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Protecting and Preserving Health Benefits for NY State Residents



Dr. Cuomo’s shaky scalpel 

Tuesday, May 01, 2012

There’s one law that no one in Albany can change, and that’s the law of unintended consequences.


Few episodes in recent history better illustrate that reality than a 2009 crackdown on HMOs by then-Attorney General Andrew Cuomo.


Cuomo set out to rectify a very real and serious breakdown in America’s health care system — consumers getting blindsided by exorbitant bills when they go outside their health plan’s network.


Responding to thousands of complaints, he announced a settlement with insurance companies that was supposed to keep everyone honest and save consumers big bucks.


“This agreement will keep hundreds of millions of dollars in the pockets of over 100 million Americans,” Cuomo declared at the time.


More than two years later, however, consumers are getting socked harder than ever.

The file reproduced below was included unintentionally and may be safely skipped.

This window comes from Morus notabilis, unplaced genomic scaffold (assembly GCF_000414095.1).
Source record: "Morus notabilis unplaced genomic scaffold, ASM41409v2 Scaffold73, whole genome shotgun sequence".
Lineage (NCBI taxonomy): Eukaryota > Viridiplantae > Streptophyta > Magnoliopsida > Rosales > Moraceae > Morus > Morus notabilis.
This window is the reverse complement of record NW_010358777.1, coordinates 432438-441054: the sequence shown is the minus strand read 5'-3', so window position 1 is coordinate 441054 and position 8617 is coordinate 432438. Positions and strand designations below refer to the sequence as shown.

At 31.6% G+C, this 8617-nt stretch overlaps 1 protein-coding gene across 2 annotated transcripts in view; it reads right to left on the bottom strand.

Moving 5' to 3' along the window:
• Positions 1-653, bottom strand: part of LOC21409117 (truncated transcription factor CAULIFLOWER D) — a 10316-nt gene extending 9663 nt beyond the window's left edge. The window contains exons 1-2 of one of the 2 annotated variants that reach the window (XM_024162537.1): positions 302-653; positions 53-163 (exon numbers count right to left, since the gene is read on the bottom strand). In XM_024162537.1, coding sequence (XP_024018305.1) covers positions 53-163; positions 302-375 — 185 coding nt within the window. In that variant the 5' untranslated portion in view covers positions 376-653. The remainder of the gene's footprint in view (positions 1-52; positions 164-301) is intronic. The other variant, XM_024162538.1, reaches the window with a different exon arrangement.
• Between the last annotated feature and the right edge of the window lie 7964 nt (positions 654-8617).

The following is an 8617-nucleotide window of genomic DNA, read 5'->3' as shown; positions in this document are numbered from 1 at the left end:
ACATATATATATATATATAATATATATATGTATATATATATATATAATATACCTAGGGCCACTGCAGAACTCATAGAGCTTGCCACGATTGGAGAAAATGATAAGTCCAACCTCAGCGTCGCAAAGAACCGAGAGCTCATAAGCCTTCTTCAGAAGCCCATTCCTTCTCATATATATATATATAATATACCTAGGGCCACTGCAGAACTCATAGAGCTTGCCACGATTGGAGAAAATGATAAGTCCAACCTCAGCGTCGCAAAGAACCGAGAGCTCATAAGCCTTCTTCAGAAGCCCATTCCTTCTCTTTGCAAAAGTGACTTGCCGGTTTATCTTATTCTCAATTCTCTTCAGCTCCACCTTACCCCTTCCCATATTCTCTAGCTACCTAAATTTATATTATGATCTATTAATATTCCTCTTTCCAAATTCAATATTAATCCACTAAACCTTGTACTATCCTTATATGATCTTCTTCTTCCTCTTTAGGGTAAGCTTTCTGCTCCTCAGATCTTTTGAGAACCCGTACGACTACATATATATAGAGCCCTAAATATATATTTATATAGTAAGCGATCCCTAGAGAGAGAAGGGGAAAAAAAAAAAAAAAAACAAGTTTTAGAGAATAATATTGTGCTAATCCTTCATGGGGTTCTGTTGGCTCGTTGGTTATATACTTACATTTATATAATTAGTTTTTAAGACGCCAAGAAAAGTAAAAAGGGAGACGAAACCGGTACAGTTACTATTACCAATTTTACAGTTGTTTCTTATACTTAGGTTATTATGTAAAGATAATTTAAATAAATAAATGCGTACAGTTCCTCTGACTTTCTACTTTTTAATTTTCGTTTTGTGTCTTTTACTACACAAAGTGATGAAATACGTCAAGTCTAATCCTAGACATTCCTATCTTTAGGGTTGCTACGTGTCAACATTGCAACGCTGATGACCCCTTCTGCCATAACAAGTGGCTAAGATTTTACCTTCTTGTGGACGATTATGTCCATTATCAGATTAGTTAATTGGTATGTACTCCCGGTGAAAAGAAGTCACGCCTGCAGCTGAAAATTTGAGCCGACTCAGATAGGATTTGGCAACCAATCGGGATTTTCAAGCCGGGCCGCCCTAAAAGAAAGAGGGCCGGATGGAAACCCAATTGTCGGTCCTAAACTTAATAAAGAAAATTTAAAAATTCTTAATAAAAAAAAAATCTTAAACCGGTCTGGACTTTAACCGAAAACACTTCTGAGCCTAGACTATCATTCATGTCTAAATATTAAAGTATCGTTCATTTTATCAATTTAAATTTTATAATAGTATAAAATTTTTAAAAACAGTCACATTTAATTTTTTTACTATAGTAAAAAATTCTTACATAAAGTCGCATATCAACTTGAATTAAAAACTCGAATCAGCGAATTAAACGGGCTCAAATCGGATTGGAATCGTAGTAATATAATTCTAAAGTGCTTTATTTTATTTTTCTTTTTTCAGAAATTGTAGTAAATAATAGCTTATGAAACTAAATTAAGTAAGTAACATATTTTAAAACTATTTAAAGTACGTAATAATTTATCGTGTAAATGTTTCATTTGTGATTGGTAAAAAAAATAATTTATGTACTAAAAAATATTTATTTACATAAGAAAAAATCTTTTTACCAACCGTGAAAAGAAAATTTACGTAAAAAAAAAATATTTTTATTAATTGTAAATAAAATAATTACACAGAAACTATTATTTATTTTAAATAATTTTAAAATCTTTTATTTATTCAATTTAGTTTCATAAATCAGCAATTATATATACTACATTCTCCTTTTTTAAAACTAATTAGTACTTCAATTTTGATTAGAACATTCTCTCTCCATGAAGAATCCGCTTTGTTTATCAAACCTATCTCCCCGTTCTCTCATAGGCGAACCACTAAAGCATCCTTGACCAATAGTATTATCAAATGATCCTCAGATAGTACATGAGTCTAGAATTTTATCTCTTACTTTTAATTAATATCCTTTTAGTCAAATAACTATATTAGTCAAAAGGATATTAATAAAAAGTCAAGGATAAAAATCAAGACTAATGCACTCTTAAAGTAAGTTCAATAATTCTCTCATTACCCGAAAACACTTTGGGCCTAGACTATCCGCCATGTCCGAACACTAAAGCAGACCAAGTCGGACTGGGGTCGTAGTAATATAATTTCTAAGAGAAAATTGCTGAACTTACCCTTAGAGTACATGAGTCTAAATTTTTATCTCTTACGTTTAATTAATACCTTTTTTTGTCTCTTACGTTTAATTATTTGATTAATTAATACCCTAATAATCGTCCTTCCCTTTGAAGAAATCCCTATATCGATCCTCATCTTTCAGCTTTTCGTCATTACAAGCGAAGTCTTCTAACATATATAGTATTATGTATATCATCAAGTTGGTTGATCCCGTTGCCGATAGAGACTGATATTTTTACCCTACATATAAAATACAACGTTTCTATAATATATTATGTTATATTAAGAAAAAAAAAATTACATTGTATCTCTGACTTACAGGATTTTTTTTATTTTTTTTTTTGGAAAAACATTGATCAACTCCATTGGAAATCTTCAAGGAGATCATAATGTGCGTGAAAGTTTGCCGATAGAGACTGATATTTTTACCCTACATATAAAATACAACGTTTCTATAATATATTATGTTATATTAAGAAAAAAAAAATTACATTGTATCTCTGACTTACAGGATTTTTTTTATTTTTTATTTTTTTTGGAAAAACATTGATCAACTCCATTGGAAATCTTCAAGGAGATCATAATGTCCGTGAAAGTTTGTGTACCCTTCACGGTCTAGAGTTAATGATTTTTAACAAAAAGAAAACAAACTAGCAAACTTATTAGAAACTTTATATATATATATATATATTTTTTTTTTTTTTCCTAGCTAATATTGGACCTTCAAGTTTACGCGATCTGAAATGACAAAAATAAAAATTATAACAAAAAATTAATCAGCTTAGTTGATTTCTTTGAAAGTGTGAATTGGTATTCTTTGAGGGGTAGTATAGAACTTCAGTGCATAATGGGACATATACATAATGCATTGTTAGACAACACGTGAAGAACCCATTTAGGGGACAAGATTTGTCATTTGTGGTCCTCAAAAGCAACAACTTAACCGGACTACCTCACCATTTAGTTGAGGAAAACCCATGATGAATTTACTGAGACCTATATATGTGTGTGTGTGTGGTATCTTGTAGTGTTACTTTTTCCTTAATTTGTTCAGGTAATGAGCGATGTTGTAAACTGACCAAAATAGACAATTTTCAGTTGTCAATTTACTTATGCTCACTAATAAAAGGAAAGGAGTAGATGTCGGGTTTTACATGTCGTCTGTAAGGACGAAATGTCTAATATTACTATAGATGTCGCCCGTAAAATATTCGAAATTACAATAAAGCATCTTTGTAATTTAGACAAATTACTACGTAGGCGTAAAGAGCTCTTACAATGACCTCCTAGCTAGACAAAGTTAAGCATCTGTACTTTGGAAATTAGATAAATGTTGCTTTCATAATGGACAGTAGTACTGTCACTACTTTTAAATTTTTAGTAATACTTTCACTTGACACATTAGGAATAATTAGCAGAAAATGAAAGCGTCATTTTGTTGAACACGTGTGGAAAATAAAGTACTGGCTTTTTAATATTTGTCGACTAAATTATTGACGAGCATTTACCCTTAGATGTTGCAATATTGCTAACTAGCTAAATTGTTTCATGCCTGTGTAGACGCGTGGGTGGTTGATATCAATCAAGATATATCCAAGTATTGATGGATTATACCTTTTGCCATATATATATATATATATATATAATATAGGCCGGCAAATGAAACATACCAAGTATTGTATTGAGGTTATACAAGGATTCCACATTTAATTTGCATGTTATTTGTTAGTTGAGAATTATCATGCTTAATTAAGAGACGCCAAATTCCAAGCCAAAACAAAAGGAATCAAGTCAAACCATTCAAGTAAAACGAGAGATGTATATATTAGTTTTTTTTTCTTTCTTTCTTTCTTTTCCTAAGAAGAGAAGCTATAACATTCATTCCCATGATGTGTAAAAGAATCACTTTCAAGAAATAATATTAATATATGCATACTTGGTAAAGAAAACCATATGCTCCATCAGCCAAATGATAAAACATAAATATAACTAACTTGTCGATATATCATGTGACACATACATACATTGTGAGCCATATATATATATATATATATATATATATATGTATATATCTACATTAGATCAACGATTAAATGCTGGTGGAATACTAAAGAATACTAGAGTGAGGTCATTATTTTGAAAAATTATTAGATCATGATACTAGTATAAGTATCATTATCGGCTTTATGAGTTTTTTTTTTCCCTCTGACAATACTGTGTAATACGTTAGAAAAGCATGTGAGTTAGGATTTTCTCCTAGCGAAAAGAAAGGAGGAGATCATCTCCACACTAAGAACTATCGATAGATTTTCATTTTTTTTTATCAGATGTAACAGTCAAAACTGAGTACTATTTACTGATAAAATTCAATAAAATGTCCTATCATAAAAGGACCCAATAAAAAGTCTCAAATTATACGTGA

Cuomo’s well-intentioned solution not only fell short of truly fixing the problem, but arguably allowed things to get worse.

That much was obvious not just from Greg B. Smith’s investigative reporting in the Daily News this winter, but also from a report last month by the state Financial Services Department.


“Our investigation shows that too many people are being hit with medical bills that are too high when they thought their care was covered by their insurance,” now-Gov. Cuomo said in issuing the report.


What went wrong? Cuomo and his team underestimated the conflicting economic forces at work — with health care providers demanding as much money as they can get, and insurance plans striving to pay them as little as possible.


The little guys suffer the consequences of this warfare when they use a doctor or hospital that’s not part of their health plan’s network.

At the time of Cuomo’s settlement, plans typically promised to pay 80% of the “usual and customary” fees for out-of-network care.


But what counted as “usual and customary” was in the eye of the beholder — and the beholder was Ingenix, a company owned and operated by UnitedHealthcare, one of the nation’s largest insurers.


Ingenix naturally came up with lowball estimates of what the “usual” fee would be, and the health plans paid 80% of that — sticking customers with the balance, often in the thousands of dollars.


Cuomo’s reasonable-sounding solution was to replace Ingenix with an unbiased nonprofit organization, FAIR Health, which would establish standard fees based on averages of what providers actually charge.


Read Article on NY Daily News




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